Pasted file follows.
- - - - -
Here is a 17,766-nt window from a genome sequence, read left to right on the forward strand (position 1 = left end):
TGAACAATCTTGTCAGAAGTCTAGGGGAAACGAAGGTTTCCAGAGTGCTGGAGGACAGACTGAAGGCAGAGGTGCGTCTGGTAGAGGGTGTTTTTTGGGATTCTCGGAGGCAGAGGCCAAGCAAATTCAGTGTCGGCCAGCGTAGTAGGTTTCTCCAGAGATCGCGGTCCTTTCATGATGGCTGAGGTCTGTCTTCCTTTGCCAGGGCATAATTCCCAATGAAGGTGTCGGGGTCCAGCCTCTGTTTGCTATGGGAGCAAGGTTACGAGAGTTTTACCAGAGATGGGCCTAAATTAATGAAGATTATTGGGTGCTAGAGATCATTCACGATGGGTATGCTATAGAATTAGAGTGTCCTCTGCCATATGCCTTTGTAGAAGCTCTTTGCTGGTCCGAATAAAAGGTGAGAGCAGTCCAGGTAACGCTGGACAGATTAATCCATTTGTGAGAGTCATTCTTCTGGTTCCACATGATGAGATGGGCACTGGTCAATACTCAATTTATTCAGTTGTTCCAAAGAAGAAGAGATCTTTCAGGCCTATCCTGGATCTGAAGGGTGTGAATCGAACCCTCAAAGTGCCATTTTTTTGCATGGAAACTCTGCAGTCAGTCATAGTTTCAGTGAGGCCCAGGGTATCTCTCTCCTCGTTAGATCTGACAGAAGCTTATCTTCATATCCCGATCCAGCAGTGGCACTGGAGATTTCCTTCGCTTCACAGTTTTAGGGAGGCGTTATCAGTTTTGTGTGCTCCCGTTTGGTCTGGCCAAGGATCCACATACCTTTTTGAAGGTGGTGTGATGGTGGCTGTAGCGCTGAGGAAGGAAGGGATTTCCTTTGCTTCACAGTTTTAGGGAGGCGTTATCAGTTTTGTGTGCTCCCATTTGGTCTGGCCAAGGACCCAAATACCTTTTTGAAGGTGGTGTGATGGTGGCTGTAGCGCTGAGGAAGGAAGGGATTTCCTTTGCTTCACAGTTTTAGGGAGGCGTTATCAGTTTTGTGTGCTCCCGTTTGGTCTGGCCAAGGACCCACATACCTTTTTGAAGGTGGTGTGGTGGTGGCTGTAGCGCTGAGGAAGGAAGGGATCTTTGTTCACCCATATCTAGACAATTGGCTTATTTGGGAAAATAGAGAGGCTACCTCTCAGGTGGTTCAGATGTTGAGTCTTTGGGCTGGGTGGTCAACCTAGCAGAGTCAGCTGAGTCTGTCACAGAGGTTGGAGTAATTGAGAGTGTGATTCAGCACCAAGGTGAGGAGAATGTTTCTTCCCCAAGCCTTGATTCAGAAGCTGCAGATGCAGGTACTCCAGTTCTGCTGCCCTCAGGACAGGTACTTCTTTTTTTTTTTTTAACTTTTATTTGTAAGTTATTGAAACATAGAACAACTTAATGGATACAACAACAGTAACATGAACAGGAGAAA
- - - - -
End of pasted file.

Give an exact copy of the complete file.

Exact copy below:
Here is a 17,766-nt window from a genome sequence, read left to right on the forward strand (position 1 = left end):
TGAACAATCTTGTCAGAAGTCTAGGGGAAACGAAGGTTTCCAGAGTGCTGGAGGACAGACTGAAGGCAGAGGTGCGTCTGGTAGAGGGTGTTTTTTGGGATTCTCGGAGGCAGAGGCCAAGCAAATTCAGTGTCGGCCAGCGTAGTAGGTTTCTCCAGAGATCGCGGTCCTTTCATGATGGCTGAGGTCTGTCTTCCTTTGCCAGGGCATAATTCCCAATGAAGGTGTCGGGGTCCAGCCTCTGTTTGCTATGGGAGCAAGGTTACGAGAGTTTTACCAGAGATGGGCCTAAATTAATGAAGATTATTGGGTGCTAGAGATCATTCACGATGGGTATGCTATAGAATTAGAGTGTCCTCTGCCATATGCCTTTGTAGAAGCTCTTTGCTGGTCCGAATAAAAGGTGAGAGCAGTCCAGGTAACGCTGGACAGATTAATCCATTTGTGAGAGTCATTCTTCTGGTTCCACATGATGAGATGGGCACTGGTCAATACTCAATTTATTCAGTTGTTCCAAAGAAGAAGAGATCTTTCAGGCCTATCCTGGATCTGAAGGGTGTGAATCGAACCCTCAAAGTGCCATTTTTTTGCATGGAAACTCTGCAGTCAGTCATAGTTTCAGTGAGGCCCAGGGTATCTCTCTCCTCGTTAGATCTGACAGAAGCTTATCTTCATATCCCGATCCAGCAGTGGCACTGGAGATTTCCTTCGCTTCACAGTTTTAGGGAGGCGTTATCAGTTTTGTGTGCTCCCGTTTGGTCTGGCCAAGGATCCACATACCTTTTTGAAGGTGGTGTGATGGTGGCTGTAGCGCTGAGGAAGGAAGGGATTTCCTTTGCTTCACAGTTTTAGGGAGGCGTTATCAGTTTTGTGTGCTCCCATTTGGTCTGGCCAAGGACCCAAATACCTTTTTGAAGGTGGTGTGATGGTGGCTGTAGCGCTGAGGAAGGAAGGGATTTCCTTTGCTTCACAGTTTTAGGGAGGCGTTATCAGTTTTGTGTGCTCCCGTTTGGTCTGGCCAAGGACCCACATACCTTTTTGAAGGTGGTGTGGTGGTGGCTGTAGCGCTGAGGAAGGAAGGGATCTTTGTTCACCCATATCTAGACAATTGGCTTATTTGGGAAAATAGAGAGGCTACCTCTCAGGTGGTTCAGATGTTGAGTCTTTGGGCTGGGTGGTCAACCTAGCAGAGTCAGCTGAGTCTGTCACAGAGGTTGGAGTAATTGAGAGTGTGATTCAGCACCAAGGTGAGGAGAATGTTTCTTCCCCAAGCCTTGATTCAGAAGCTGCAGATGCAGGTACTCCAGTTCTGCTGCCCTCAGGACAGGTACTTCTTTTTTTTTTTTTAACTTTTATTTGTAAGTTATTGAAACATAGAACAACTTAATGGATACAACAACAGTAACATGAACAGGAGAAA